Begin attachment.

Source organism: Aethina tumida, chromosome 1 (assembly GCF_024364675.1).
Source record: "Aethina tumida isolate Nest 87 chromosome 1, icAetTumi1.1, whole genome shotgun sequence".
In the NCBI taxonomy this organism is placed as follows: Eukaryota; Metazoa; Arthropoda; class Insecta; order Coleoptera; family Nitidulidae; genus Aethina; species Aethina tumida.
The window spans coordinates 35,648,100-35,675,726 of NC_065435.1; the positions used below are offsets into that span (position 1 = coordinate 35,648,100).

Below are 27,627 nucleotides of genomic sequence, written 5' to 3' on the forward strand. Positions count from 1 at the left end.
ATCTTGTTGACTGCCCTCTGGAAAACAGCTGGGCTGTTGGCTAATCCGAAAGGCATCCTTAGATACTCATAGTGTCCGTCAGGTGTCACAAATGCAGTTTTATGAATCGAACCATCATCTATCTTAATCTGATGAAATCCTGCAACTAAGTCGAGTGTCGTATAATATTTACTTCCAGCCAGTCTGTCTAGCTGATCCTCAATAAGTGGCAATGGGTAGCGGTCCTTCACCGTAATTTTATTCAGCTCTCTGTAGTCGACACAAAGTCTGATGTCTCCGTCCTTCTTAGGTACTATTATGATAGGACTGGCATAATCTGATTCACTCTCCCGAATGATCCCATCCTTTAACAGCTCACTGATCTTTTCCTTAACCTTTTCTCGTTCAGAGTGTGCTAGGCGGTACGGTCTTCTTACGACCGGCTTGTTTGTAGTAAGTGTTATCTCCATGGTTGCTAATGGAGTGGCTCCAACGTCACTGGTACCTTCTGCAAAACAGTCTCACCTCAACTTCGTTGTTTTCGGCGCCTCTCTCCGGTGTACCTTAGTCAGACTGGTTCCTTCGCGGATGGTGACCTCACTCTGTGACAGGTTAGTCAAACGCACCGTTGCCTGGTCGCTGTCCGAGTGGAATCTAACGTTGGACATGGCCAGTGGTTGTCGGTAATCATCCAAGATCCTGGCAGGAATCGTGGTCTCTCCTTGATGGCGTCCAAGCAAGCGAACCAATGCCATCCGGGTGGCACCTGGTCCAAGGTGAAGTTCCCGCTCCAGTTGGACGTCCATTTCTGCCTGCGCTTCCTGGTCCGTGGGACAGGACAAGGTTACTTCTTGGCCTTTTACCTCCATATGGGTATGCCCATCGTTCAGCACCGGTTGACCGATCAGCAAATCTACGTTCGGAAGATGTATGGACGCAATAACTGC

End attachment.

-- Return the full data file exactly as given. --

Source organism: Aethina tumida, chromosome 1 (assembly GCF_024364675.1).
Source record: "Aethina tumida isolate Nest 87 chromosome 1, icAetTumi1.1, whole genome shotgun sequence".
In the NCBI taxonomy this organism is placed as follows: Eukaryota; Metazoa; Arthropoda; class Insecta; order Coleoptera; family Nitidulidae; genus Aethina; species Aethina tumida.
The window spans coordinates 35,648,100-35,675,726 of NC_065435.1; the positions used below are offsets into that span (position 1 = coordinate 35,648,100).

Below are 27,627 nucleotides of genomic sequence, written 5' to 3' on the forward strand. Positions count from 1 at the left end.
ATCTTGTTGACTGCCCTCTGGAAAACAGCTGGGCTGTTGGCTAATCCGAAAGGCATCCTTAGATACTCATAGTGTCCGTCAGGTGTCACAAATGCAGTTTTATGAATCGAACCATCATCTATCTTAATCTGATGAAATCCTGCAACTAAGTCGAGTGTCGTATAATATTTACTTCCAGCCAGTCTGTCTAGCTGATCCTCAATAAGTGGCAATGGGTAGCGGTCCTTCACCGTAATTTTATTCAGCTCTCTGTAGTCGACACAAAGTCTGATGTCTCCGTCCTTCTTAGGTACTATTATGATAGGACTGGCATAATCTGATTCACTCTCCCGAATGATCCCATCCTTTAACAGCTCACTGATCTTTTCCTTAACCTTTTCTCGTTCAGAGTGTGCTAGGCGGTACGGTCTTCTTACGACCGGCTTGTTTGTAGTAAGTGTTATCTCCATGGTTGCTAATGGAGTGGCTCCAACGTCACTGGTACCTTCTGCAAAACAGTCTCACCTCAACTTCGTTGTTTTCGGCGCCTCTCTCCGGTGTACCTTAGTCAGACTGGTTCCTTCGCGGATGGTGACCTCACTCTGTGACAGGTTAGTCAAACGCACCGTTGCCTGGTCGCTGTCCGAGTGGAATCTAACGTTGGACATGGCCAGTGGTTGTCGGTAATCATCCAAGATCCTGGCAGGAATCGTGGTCTCTCCTTGATGGCGTCCAAGCAAGCGAACCAATGCCATCCGGGTGGCACCTGGTCCAAGGTGAAGTTCCCGCTCCAGTTGGACGTCCATTTCTGCCTGCGCTTCCTGGTCCGTGGGACAGGACAAGGTTACTTCTTGGCCTTTTACCTCCATATGGGTATGCCCATCGTTCAGCACCGGTTGACCGATCAGCAAATCTACGTTCGGAAGATGTATGGACGCAATAACTGC